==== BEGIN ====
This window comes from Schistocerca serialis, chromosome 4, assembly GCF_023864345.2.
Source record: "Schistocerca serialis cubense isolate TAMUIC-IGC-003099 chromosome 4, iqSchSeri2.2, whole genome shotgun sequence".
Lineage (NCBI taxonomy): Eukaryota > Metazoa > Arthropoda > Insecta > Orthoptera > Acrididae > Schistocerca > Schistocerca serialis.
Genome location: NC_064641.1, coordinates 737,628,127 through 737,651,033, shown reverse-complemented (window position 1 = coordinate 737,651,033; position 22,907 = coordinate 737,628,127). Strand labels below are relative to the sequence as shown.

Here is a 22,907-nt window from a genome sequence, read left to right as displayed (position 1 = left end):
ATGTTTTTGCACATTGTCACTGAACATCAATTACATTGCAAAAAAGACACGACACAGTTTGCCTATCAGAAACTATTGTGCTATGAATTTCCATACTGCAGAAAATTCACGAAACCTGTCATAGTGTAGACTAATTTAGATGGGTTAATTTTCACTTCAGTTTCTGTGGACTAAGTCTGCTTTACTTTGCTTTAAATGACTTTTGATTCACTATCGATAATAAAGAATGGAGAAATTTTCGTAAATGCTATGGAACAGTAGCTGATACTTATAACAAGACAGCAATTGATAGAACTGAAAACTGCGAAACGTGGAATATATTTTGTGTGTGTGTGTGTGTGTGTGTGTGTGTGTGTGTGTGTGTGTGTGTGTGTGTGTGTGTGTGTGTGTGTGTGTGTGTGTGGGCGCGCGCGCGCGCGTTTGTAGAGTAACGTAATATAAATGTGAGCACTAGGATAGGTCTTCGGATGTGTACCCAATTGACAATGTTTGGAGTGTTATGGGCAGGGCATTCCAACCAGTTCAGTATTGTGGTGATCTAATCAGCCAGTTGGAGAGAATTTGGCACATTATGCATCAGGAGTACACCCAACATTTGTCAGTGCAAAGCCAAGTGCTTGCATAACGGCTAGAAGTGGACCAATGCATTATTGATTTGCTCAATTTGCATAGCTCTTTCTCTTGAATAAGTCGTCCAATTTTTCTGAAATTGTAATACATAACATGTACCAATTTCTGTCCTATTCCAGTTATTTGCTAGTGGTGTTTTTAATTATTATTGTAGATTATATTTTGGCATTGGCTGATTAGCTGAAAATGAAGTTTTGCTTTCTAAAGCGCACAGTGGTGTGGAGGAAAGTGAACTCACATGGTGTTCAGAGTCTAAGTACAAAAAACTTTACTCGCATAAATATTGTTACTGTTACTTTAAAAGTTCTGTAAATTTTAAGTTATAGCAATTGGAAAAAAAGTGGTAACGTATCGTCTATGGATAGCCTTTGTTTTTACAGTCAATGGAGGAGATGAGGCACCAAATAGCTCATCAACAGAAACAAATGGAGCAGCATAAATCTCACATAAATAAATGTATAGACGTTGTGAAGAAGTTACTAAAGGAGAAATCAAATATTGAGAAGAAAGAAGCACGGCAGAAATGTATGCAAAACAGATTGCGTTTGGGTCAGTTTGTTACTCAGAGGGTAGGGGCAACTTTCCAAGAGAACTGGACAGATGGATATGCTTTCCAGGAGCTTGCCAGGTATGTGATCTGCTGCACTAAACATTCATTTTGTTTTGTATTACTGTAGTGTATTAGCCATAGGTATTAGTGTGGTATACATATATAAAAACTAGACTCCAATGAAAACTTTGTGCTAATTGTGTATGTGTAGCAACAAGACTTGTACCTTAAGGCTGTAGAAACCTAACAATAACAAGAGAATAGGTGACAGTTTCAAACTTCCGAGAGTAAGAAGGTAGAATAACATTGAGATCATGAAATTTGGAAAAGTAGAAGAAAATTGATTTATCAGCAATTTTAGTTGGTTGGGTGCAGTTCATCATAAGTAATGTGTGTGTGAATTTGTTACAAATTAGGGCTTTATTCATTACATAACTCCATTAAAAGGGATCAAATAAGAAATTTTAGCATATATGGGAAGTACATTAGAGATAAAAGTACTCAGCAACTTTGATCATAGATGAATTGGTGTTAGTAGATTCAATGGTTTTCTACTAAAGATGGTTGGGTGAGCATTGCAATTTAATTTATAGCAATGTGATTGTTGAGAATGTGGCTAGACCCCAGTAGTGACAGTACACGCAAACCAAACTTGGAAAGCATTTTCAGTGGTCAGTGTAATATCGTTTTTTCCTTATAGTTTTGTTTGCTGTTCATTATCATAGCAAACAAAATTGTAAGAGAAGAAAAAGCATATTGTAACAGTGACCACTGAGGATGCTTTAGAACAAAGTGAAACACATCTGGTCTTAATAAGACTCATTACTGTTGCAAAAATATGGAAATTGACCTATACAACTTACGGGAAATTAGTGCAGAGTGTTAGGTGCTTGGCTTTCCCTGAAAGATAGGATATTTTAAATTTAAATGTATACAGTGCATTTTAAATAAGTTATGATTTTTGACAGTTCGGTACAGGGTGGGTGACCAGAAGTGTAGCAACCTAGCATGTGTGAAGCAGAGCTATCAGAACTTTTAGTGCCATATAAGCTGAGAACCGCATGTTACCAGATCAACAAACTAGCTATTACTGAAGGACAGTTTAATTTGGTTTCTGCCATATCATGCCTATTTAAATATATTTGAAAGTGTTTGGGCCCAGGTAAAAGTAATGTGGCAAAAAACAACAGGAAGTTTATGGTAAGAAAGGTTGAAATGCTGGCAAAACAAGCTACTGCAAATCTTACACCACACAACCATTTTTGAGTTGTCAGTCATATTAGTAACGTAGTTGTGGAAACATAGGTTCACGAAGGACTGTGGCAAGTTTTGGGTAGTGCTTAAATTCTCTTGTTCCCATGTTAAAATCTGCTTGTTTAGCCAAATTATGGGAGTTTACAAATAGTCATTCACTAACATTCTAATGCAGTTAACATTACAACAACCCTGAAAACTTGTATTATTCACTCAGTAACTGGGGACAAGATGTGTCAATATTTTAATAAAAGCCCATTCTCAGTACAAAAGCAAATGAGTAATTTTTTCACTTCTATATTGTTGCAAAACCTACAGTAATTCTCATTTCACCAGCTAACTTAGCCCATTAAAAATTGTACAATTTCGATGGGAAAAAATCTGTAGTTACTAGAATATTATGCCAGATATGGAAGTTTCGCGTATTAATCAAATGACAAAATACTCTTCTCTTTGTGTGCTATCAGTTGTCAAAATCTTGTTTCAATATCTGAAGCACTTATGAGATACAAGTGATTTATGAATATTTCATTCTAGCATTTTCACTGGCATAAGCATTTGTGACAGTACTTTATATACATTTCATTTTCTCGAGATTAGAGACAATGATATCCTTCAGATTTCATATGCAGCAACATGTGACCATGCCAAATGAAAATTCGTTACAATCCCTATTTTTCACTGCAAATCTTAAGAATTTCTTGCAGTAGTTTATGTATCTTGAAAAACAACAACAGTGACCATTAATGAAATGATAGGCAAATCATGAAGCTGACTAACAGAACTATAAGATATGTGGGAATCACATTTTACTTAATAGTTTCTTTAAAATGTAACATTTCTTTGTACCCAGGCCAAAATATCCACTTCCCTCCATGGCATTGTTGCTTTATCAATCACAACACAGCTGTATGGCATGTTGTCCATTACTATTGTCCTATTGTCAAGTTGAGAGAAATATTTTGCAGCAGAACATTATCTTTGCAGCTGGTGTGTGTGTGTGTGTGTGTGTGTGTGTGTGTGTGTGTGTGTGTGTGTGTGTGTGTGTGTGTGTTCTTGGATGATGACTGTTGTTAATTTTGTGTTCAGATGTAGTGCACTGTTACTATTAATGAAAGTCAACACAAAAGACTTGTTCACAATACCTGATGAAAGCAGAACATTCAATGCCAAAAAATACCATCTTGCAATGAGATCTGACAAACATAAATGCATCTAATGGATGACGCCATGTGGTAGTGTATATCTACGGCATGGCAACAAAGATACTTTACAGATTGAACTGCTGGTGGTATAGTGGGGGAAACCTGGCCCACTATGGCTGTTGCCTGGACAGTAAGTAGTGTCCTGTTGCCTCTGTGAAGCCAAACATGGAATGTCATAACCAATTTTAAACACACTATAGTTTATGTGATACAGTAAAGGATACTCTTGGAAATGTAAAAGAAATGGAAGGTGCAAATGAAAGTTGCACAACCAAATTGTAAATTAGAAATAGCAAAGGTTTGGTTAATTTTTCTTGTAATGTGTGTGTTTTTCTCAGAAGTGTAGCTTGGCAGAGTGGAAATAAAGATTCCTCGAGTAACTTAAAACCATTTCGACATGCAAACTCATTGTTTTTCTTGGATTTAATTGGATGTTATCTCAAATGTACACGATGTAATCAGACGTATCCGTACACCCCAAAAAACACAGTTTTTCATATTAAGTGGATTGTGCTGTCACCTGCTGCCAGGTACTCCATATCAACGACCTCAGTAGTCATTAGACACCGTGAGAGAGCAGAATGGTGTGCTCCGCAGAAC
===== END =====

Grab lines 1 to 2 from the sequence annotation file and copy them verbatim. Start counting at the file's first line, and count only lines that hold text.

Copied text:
This window comes from Schistocerca serialis, chromosome 4, assembly GCF_023864345.2.
Source record: "Schistocerca serialis cubense isolate TAMUIC-IGC-003099 chromosome 4, iqSchSeri2.2, whole genome shotgun sequence".